The name Lord Laming has long been associated with social services, and in particular child protection, issues in Britain.
Lord Laming was made a life peer in 1998
Many would first link his name with inquiries into the implications of the notorious Victoria Climbie and Baby P cases.
His areas of interest range from child protection to foster care, home care for older people, and elements of the criminal justice system.
He had been set to head an inquiry into serial killer Harold Shipman but stepped down in July 2000, after victims' families successfully campaigned to have the hearing made public. Lord Laming said the extra work involved in a public hearing made it impossible for him to continue.
In that same year he was also involved in investigating management of the Prison Service.
But the former probation officer and social worker, from Newcastle, is perhaps best known for his role in chairing the public inquiry into the death of Victoria Climbie, in Haringey, north London.
The eight year old, from Ivory Coast, died in February 2000 at the hands of abusive guardians who tortured her for months.
After a 15-month inquiry Lord Laming reported fatal flaws within the system. He said more than a year on he still found the details of the case "personally distressing".
Lack of accountability and transparency, poor co-ordination between services, low morale and limited staff training and resources had blighted the system nationally, and not just in the inner city where Victoria died, Lord Laming said in his 2003 report.
Back in 2001 the choice of Lord Laming for his role in the Victoria Climbie inquiry did not go without comment.
Some politicians queried his selection - although they did not call for his removal - because he had formerly been the director of a social services department that was criticised for some elements of its handling of a child abuse case in the 1990s.
Victoria was the victim of one of Britain's worst child abuse cases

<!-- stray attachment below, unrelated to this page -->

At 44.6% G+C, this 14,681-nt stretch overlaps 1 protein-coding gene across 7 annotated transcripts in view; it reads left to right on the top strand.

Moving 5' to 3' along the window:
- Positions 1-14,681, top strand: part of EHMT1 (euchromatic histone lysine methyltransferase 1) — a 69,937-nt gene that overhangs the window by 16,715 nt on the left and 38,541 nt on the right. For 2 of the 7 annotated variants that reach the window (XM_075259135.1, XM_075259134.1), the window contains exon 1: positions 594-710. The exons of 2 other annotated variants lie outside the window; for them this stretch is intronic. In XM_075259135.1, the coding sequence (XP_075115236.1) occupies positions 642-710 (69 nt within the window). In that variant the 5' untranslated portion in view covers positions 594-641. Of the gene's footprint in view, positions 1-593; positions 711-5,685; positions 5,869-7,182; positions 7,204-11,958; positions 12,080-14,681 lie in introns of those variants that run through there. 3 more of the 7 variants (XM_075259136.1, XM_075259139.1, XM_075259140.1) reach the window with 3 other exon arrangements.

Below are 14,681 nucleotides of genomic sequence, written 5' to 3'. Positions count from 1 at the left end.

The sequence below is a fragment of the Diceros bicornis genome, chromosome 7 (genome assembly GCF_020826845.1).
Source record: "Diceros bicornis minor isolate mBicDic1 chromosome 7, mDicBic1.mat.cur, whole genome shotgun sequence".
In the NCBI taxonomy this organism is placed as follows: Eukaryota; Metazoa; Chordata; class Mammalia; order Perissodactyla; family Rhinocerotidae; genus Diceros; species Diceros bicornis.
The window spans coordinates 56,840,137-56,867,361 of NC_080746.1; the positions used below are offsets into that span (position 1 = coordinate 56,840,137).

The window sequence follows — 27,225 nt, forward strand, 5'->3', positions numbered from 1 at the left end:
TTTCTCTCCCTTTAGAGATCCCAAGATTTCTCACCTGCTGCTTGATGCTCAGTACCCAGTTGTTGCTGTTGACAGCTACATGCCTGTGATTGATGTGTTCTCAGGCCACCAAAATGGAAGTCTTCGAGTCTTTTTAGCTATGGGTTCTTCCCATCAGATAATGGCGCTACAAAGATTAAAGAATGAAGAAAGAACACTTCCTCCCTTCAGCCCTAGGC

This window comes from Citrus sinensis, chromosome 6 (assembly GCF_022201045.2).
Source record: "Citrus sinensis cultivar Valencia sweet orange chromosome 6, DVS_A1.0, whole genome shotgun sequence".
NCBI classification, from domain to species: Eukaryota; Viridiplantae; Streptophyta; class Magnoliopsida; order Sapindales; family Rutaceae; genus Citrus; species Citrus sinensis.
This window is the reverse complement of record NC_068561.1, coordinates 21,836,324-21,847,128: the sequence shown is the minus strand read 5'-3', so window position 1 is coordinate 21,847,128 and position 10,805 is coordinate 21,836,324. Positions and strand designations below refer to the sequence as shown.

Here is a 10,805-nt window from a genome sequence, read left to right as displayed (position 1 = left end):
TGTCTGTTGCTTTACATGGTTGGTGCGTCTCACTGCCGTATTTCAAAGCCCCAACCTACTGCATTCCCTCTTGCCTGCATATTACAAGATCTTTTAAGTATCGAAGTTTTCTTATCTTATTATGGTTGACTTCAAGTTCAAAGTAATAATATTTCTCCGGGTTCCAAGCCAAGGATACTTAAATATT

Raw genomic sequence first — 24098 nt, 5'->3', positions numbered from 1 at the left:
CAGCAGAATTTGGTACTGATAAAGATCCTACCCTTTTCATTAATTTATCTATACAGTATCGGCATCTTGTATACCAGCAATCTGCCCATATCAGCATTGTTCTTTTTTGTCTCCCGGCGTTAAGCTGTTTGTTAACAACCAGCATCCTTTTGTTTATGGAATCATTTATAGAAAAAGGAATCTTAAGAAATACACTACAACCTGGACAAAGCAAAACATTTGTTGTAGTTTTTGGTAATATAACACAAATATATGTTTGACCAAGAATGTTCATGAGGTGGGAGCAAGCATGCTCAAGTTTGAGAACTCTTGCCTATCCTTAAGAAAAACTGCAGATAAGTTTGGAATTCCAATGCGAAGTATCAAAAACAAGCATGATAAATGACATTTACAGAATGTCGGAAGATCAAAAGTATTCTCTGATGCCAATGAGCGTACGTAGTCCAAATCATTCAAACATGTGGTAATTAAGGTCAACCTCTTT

But the Department of Health said at the time that it was confident Lord Laming - who had led the Hertfordshire service for some 20 years - was the right person to head the inquiry.
It said it was aware that a complaint had been made but that it was only partly upheld by the ombudsman in 1995, four years after Lord Laming had moved to another post.
Lord Laming's Climbie report led to radical reforms. But come 2008 it was events in Haringey that hit the headlines again, and the peer was asked to bring his expertise to the centre of another storm over child protection issues.
A child known as Baby P had died following horrific abuse by his mother and two men. The 17 month old was on the child protection register and was seen by professionals 60 times.
By now the government's expert on children's services, Lord Laming was asked to review how he thought his own recommendations from 2003 had been implemented - and what more could be done to protect England's vulnerable children.
William Herbert Laming, born in 1936 in Newcastle-Upon-Tyne, has been involved in social work for his entire working life.
He studied for a diploma in Applied Social Studies at Durham University in 1960 and went on to qualify as a probation officer and a psychiatric social worker.
His career path included a three-year stint as the assistant Chief Probation Officer in Nottingham City and County from 1968-71.
In 1971, he was appointed Deputy Director of Social Services in Hertfordshire, to set up the newly formed Social Services Department. Four years later he was promoted to director of Social Services, a role in which he served until 1991.
He is a past President of the Association of Directors of Social Services, and has been an advisor to the Local Government Association.
From 1991 to 1998 he was the Chief Inspector of the Social Services Inspectorate and was also an advisor to the government on social care policy and practice.
In 1985, he was made a CBE and in 1996, he was awarded a knighthood. Two years later he was made a Life Peer - as Baron Laming of Tewin, in Hertfordshire - and sits in the House of Lords as a crossbencher.
He has been patron or president of numerous voluntary organisations including the Who Cares Trust, National Foster Care Association, National Homecare Association, Care for Children and children's charity the Coram Family.